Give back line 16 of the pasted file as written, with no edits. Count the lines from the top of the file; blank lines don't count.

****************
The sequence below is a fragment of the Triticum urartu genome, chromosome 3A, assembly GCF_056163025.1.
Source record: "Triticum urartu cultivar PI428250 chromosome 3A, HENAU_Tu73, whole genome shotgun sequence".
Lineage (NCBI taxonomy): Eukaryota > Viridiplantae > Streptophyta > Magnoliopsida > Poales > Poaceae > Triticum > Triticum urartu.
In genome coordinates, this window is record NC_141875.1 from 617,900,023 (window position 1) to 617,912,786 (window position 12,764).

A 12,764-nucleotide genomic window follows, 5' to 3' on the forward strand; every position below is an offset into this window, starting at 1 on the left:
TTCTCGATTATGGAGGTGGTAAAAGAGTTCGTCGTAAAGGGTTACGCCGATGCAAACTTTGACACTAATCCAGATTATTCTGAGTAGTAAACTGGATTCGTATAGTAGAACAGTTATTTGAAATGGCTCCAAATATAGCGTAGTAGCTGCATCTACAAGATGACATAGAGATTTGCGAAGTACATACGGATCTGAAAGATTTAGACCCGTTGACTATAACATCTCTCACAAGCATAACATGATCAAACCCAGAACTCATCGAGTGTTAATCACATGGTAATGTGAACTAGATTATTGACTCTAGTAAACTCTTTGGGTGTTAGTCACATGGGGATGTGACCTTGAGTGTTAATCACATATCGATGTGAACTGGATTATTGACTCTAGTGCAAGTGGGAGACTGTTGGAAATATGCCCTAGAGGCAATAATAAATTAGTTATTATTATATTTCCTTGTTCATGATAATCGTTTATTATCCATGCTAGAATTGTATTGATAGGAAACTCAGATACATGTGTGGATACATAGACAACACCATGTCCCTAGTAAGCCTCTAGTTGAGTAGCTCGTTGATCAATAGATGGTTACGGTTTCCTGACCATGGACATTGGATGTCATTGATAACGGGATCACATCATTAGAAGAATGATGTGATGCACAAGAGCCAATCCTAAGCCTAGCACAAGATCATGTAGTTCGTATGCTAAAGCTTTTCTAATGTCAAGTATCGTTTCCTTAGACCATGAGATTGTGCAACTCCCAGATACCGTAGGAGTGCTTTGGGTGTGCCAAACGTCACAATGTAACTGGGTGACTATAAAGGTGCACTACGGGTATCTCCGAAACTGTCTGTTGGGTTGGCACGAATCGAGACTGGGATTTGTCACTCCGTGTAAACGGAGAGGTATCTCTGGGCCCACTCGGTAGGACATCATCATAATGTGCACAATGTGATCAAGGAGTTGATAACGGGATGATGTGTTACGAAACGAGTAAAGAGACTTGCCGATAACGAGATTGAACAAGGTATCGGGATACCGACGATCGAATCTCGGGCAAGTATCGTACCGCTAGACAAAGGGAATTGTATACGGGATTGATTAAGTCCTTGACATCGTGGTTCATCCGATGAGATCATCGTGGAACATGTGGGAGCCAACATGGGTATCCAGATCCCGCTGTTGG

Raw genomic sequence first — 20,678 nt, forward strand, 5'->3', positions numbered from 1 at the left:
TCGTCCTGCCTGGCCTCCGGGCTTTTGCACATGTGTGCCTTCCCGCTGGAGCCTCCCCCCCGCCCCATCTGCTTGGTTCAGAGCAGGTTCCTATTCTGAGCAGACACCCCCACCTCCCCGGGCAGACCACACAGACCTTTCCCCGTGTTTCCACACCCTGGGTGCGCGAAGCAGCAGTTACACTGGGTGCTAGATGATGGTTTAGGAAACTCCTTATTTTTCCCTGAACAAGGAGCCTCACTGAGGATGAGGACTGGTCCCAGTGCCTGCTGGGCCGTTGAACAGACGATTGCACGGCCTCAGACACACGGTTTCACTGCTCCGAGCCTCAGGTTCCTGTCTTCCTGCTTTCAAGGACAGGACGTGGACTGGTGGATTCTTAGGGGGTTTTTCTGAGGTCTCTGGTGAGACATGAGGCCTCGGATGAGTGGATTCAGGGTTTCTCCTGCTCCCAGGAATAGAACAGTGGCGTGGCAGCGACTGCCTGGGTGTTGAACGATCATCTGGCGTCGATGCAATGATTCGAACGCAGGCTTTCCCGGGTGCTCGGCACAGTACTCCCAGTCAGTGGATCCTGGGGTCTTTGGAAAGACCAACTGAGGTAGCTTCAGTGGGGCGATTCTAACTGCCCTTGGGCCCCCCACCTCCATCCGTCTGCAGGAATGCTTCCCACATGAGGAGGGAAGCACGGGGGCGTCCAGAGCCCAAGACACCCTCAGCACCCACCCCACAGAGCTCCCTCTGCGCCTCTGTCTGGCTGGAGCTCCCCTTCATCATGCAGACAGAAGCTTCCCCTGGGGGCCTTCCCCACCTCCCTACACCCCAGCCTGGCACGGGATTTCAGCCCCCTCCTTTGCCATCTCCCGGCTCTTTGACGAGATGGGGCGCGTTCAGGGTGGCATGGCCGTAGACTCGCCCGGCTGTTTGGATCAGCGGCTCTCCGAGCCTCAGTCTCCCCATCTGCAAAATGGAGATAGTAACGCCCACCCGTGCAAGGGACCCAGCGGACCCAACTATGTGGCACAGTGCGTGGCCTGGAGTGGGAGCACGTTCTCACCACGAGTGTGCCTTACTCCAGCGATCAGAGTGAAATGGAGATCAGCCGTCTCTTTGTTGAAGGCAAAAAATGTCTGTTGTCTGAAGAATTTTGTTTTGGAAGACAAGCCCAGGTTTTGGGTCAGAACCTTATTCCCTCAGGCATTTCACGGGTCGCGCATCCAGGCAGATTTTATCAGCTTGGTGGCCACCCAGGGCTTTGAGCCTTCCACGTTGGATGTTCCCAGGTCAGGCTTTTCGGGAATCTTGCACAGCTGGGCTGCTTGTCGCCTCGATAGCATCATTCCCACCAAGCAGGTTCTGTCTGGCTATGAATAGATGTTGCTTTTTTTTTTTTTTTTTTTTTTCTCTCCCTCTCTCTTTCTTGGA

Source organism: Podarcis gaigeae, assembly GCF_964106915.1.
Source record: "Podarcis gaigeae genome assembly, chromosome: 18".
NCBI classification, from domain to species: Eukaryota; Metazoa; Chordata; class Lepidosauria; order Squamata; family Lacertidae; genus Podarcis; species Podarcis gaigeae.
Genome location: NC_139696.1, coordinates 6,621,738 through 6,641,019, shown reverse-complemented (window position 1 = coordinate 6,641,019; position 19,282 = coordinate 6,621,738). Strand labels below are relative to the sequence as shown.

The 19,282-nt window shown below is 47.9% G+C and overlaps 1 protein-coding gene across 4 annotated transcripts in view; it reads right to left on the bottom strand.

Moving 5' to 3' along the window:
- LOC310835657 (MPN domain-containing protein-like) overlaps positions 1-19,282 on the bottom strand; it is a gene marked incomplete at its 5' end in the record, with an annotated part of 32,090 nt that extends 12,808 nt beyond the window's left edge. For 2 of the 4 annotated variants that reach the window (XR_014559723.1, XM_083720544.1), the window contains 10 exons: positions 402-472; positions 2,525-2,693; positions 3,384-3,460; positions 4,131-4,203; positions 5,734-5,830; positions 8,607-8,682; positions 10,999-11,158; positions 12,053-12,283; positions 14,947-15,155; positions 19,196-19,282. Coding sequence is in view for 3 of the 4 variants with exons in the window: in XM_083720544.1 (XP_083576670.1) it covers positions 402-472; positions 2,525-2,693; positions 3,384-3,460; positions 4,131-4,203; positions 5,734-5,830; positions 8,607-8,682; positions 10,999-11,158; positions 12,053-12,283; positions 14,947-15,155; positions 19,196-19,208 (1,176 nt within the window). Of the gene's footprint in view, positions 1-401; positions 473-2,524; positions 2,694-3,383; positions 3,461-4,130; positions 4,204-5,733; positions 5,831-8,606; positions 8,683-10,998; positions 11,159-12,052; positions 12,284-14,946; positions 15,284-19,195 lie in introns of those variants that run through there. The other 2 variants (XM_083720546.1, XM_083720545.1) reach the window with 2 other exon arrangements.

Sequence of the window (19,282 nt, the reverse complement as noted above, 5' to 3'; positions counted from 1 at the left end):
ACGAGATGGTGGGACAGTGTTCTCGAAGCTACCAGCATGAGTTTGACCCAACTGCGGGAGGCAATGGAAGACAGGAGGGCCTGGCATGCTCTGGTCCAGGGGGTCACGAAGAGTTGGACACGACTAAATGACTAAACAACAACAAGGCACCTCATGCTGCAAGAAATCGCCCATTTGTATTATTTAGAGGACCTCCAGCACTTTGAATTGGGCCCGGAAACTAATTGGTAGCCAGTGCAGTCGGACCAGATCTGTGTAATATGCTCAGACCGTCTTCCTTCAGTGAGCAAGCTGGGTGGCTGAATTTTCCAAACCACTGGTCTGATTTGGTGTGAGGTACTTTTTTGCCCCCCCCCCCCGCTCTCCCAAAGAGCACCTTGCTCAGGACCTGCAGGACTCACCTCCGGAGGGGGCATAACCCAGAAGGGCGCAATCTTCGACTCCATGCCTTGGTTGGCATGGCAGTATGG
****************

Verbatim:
Sequence of the window (19,282 nt, the reverse complement as noted above, 5' to 3'; positions counted from 1 at the left end):